Dyslexia is a difficulty in learning to read, spell and write and is different for everyone.
It can make learning and communicating with others more difficult and can result in low self-esteem, high stress and low achievement.
There are often associated difficulties such as:
- auditory and/or visual processing of language-based information
- phonological awareness
- oral language skills and reading fluency
- short-term and working memory
- sequencing and directionality
- number skills
- organisational ability
Motor skills and co-ordination may also be affected.
If you think your child has dyslexia
People with dyslexia benefit from early assessment and identification.
First, approach your child’s school with your concerns. Primary school parents should talk to their child’s class teacher or a member of the school’s senior management team. At secondary school parents should ask to speak to the Principal Teacher (Additional Support Needs).
Once concerns have been raised, the following process will be followed. You should be kept informed at all stages of the process.
How we identify and support learners who have dyslexia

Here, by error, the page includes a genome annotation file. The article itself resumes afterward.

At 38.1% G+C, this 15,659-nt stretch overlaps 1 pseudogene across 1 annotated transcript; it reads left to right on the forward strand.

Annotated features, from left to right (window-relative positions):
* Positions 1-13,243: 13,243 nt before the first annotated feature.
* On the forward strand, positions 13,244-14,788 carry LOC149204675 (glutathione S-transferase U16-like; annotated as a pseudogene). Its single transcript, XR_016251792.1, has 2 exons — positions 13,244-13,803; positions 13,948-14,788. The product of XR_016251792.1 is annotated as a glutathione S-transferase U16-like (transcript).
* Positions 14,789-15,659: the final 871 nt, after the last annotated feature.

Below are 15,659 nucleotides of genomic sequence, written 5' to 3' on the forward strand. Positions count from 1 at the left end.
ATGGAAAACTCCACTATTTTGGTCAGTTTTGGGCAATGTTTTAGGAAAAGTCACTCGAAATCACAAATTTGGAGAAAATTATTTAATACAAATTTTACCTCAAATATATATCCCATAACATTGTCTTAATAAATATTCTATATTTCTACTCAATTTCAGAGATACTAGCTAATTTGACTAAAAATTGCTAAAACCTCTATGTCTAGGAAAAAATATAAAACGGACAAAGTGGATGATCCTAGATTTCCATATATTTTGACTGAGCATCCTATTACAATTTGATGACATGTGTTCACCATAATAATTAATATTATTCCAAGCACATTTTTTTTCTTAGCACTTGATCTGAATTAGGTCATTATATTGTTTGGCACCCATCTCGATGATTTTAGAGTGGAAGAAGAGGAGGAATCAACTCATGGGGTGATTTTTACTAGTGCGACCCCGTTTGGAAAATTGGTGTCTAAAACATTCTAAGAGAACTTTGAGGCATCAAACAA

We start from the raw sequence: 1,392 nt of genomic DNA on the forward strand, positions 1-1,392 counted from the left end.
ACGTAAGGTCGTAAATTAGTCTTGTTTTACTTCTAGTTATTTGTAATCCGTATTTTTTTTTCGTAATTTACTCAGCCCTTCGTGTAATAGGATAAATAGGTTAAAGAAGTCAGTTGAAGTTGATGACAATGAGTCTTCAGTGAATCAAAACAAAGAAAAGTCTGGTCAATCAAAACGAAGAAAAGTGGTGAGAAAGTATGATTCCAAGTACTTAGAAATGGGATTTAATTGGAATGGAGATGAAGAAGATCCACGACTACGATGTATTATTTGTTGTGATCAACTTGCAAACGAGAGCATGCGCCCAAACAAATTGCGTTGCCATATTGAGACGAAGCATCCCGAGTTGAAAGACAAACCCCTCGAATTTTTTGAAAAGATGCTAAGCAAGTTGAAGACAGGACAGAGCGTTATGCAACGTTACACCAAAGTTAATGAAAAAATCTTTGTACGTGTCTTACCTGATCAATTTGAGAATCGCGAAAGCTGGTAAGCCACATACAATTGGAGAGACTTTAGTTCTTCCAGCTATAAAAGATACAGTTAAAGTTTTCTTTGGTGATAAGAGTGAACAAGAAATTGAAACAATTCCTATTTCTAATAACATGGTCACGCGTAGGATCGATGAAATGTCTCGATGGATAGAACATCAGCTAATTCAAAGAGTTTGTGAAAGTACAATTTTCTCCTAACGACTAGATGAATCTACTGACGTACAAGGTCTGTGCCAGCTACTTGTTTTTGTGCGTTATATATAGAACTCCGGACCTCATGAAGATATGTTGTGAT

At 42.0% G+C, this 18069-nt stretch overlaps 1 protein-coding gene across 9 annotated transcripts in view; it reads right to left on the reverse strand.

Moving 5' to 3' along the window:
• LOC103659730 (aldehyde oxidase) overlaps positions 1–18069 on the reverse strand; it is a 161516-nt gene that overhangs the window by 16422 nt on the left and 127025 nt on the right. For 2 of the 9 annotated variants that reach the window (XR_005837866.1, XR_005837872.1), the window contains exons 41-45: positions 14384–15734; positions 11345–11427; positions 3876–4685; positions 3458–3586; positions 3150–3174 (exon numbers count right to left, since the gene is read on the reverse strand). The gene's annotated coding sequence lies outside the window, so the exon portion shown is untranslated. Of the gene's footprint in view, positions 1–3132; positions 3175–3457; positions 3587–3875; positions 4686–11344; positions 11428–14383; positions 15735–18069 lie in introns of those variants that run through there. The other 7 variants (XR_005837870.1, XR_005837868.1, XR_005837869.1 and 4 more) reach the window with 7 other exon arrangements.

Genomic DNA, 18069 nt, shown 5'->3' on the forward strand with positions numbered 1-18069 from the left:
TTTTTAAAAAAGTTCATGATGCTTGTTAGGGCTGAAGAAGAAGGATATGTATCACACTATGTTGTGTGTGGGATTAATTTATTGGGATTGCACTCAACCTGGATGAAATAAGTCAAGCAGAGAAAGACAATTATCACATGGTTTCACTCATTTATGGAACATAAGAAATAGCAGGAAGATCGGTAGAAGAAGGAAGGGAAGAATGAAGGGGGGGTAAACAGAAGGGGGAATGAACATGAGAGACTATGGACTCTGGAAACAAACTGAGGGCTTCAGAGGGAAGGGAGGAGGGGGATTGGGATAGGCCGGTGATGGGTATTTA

Schools in Angus follow procedures for assessing and supporting children and young people who may have dyslexia. These procedures were designed to make sure that there is a consistent, effective approach to identifying and supporting learners with dyslexia in Angus.
When there are concerns about your child's progress in reading, writing and/or spelling, the following will take place:
Firstly, classroom staff will look at their own teaching strategies and classroom environment to ensure that they meet the needs of all learners in their class.
Information about the learner’s progress will be gathered. This may include gathering samples of class work, observing the learner in class, seeking views from teachers, support staff, parents and the learner themselves, and carrying out any additional assessment that may be beneficial. At this stage, a class teacher will often be supported by an Additional Support Needs teacher. It should be noted that a single test or screener will not establish that a learner has dyslexia. However, results from such tests will be considered alongside all other assessment information gathered.
With your consent, the school may also consult with other professionals, such as an educational psychologist. If there are concerns that other factors are affecting a learner’s progress, advice/input from professionals from other services such as speech and language therapy or occupational therapy may be sought.
If required, a programme of additional support will be put in place for learners. You and the learner should be part of this process.
If a learner struggles to make progress with reading, writing and/or spelling, despite appropriate provision, then consideration should be given to identifying the learner as having dyslexia. This will be done in consultation with you and (where appropriate) the learner.